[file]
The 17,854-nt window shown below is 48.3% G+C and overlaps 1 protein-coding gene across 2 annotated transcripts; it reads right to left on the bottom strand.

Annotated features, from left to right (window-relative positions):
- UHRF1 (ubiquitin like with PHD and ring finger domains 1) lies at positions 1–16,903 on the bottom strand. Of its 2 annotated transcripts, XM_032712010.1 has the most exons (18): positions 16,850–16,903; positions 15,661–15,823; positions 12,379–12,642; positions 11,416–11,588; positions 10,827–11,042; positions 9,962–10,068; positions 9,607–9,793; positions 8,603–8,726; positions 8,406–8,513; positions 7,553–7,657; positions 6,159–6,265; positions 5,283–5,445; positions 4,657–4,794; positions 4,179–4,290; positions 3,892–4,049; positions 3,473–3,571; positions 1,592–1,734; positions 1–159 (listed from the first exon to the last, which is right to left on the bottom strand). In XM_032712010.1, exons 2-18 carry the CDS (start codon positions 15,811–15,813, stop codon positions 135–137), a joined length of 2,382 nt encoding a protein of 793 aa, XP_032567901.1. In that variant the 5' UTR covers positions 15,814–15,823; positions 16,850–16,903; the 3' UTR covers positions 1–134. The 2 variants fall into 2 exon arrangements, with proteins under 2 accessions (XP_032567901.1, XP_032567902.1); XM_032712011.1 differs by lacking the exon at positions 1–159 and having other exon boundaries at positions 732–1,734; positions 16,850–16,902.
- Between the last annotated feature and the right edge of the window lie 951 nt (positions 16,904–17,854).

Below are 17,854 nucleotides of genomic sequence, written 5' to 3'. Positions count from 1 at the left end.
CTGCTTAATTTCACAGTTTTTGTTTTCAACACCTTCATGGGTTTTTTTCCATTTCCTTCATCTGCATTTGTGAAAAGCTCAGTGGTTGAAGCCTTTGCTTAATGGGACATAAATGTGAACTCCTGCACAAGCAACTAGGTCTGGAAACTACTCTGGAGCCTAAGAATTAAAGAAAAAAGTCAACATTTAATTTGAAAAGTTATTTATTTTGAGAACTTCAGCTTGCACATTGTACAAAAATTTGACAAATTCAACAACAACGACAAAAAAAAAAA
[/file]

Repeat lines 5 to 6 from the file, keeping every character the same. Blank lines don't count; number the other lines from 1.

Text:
Below are 17,854 nucleotides of genomic sequence, written 5' to 3'. Positions count from 1 at the left end.
CTGCTTAATTTCACAGTTTTTGTTTTCAACACCTTCATGGGTTTTTTTCCATTTCCTTCATCTGCATTTGTGAAAAGCTCAGTGGTTGAAGCCTTTGCTTAATGGGACATAAATGTGAACTCCTGCACAAGCAACTAGGTCTGGAAACTACTCTGGAGCCTAAGAATTAAAGAAAAAAGTCAACATTTAATTTGAAAAGTTATTTATTTTGAGAACTTCAGCTTGCACATTGTACAAAAATTTGACAAATTCAACAACAACGACAAAAAAAAAAA